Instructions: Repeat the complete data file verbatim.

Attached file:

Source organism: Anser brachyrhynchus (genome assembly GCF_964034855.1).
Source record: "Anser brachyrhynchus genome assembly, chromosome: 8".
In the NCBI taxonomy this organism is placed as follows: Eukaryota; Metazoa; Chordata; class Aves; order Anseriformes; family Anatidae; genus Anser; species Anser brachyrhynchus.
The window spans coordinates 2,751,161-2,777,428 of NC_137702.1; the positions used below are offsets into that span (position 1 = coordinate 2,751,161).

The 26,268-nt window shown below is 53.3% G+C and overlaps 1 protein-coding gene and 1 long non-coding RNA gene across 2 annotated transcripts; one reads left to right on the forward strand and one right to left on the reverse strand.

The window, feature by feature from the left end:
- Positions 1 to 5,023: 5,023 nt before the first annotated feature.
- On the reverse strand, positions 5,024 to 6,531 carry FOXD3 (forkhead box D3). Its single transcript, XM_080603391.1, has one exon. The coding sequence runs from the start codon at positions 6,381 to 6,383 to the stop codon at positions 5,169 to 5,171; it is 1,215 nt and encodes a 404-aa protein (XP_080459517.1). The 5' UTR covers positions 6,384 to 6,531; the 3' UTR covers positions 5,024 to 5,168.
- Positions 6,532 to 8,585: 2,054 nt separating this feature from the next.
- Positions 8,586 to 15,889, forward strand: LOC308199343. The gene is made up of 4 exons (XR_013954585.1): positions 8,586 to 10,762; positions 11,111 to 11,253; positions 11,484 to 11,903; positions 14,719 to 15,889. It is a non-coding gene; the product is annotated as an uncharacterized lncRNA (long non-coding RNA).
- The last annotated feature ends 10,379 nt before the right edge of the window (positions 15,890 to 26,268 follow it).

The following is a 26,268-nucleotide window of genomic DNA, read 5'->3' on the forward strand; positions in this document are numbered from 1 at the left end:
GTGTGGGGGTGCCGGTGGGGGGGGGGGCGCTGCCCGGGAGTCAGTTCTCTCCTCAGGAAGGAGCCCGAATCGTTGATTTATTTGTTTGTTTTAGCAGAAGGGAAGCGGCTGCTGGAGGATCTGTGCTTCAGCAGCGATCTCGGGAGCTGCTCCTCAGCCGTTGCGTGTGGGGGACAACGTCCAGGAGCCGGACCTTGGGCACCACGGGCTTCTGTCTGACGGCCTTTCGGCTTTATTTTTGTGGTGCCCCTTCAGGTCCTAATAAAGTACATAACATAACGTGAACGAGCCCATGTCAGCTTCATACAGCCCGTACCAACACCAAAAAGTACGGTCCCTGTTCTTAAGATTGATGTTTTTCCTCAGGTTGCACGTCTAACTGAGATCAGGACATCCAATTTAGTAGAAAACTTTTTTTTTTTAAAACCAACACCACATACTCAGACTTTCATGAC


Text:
Source organism: Anser brachyrhynchus (genome assembly GCF_964034855.1).
Source record: "Anser brachyrhynchus genome assembly, chromosome: 8".
In the NCBI taxonomy this organism is placed as follows: Eukaryota; Metazoa; Chordata; class Aves; order Anseriformes; family Anatidae; genus Anser; species Anser brachyrhynchus.
The window spans coordinates 2,751,161-2,777,428 of NC_137702.1; the positions used below are offsets into that span (position 1 = coordinate 2,751,161).

The 26,268-nt window shown below is 53.3% G+C and overlaps 1 protein-coding gene and 1 long non-coding RNA gene across 2 annotated transcripts; one reads left to right on the forward strand and one right to left on the reverse strand.

The window, feature by feature from the left end:
- Positions 1 to 5,023: 5,023 nt before the first annotated feature.
- On the reverse strand, positions 5,024 to 6,531 carry FOXD3 (forkhead box D3). Its single transcript, XM_080603391.1, has one exon. The coding sequence runs from the start codon at positions 6,381 to 6,383 to the stop codon at positions 5,169 to 5,171; it is 1,215 nt and encodes a 404-aa protein (XP_080459517.1). The 5' UTR covers positions 6,384 to 6,531; the 3' UTR covers positions 5,024 to 5,168.
- Positions 6,532 to 8,585: 2,054 nt separating this feature from the next.
- Positions 8,586 to 15,889, forward strand: LOC308199343. The gene is made up of 4 exons (XR_013954585.1): positions 8,586 to 10,762; positions 11,111 to 11,253; positions 11,484 to 11,903; positions 14,719 to 15,889. It is a non-coding gene; the product is annotated as an uncharacterized lncRNA (long non-coding RNA).
- The last annotated feature ends 10,379 nt before the right edge of the window (positions 15,890 to 26,268 follow it).

The following is a 26,268-nucleotide window of genomic DNA, read 5'->3' on the forward strand; positions in this document are numbered from 1 at the left end:
GTGTGGGGGTGCCGGTGGGGGGGGGGGCGCTGCCCGGGAGTCAGTTCTCTCCTCAGGAAGGAGCCCGAATCGTTGATTTATTTGTTTGTTTTAGCAGAAGGGAAGCGGCTGCTGGAGGATCTGTGCTTCAGCAGCGATCTCGGGAGCTGCTCCTCAGCCGTTGCGTGTGGGGGACAACGTCCAGGAGCCGGACCTTGGGCACCACGGGCTTCTGTCTGACGGCCTTTCGGCTTTATTTTTGTGGTGCCCCTTCAGGTCCTAATAAAGTACATAACATAACGTGAACGAGCCCATGTCAGCTTCATACAGCCCGTACCAACACCAAAAAGTACGGTCCCTGTTCTTAAGATTGATGTTTTTCCTCAGGTTGCACGTCTAACTGAGATCAGGACATCCAATTTAGTAGAAAACTTTTTTTTTTTAAAACCAACACCACATACTCAGACTTTCATGAC